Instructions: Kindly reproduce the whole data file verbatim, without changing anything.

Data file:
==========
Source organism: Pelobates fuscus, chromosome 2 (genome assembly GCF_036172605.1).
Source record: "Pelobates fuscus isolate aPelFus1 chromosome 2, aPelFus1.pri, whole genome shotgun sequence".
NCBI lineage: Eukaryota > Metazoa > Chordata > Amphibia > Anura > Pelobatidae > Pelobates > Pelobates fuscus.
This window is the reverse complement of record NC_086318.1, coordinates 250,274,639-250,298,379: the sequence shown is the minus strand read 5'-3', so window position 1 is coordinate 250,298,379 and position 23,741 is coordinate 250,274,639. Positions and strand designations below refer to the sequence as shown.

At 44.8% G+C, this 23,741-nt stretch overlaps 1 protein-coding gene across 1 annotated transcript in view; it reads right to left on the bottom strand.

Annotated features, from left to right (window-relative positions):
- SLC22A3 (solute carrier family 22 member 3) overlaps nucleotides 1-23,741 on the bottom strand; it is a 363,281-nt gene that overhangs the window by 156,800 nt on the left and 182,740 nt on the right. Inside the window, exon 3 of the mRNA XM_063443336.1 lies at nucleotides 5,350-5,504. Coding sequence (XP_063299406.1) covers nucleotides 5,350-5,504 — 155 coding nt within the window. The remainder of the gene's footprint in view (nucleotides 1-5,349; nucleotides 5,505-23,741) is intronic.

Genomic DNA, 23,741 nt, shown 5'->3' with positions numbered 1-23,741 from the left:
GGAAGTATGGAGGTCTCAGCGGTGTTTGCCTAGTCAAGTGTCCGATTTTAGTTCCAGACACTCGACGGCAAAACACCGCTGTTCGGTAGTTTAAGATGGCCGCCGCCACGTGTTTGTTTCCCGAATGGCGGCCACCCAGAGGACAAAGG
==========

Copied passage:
Source organism: Pelobates fuscus, chromosome 2 (genome assembly GCF_036172605.1).
Source record: "Pelobates fuscus isolate aPelFus1 chromosome 2, aPelFus1.pri, whole genome shotgun sequence".
NCBI lineage: Eukaryota > Metazoa > Chordata > Amphibia > Anura > Pelobatidae > Pelobates > Pelobates fuscus.
This window is the reverse complement of record NC_086318.1, coordinates 250,274,639-250,298,379: the sequence shown is the minus strand read 5'-3', so window position 1 is coordinate 250,298,379 and position 23,741 is coordinate 250,274,639. Positions and strand designations below refer to the sequence as shown.

At 44.8% G+C, this 23,741-nt stretch overlaps 1 protein-coding gene across 1 annotated transcript in view; it reads right to left on the bottom strand.

Annotated features, from left to right (window-relative positions):
- SLC22A3 (solute carrier family 22 member 3) overlaps nucleotides 1-23,741 on the bottom strand; it is a 363,281-nt gene that overhangs the window by 156,800 nt on the left and 182,740 nt on the right. Inside the window, exon 3 of the mRNA XM_063443336.1 lies at nucleotides 5,350-5,504. Coding sequence (XP_063299406.1) covers nucleotides 5,350-5,504 — 155 coding nt within the window. The remainder of the gene's footprint in view (nucleotides 1-5,349; nucleotides 5,505-23,741) is intronic.

Genomic DNA, 23,741 nt, shown 5'->3' with positions numbered 1-23,741 from the left:
GGAAGTATGGAGGTCTCAGCGGTGTTTGCCTAGTCAAGTGTCCGATTTTAGTTCCAGACACTCGACGGCAAAACACCGCTGTTCGGTAGTTTAAGATGGCCGCCGCCACGTGTTTGTTTCCCGAATGGCGGCCACCCAGAGGACAAAGG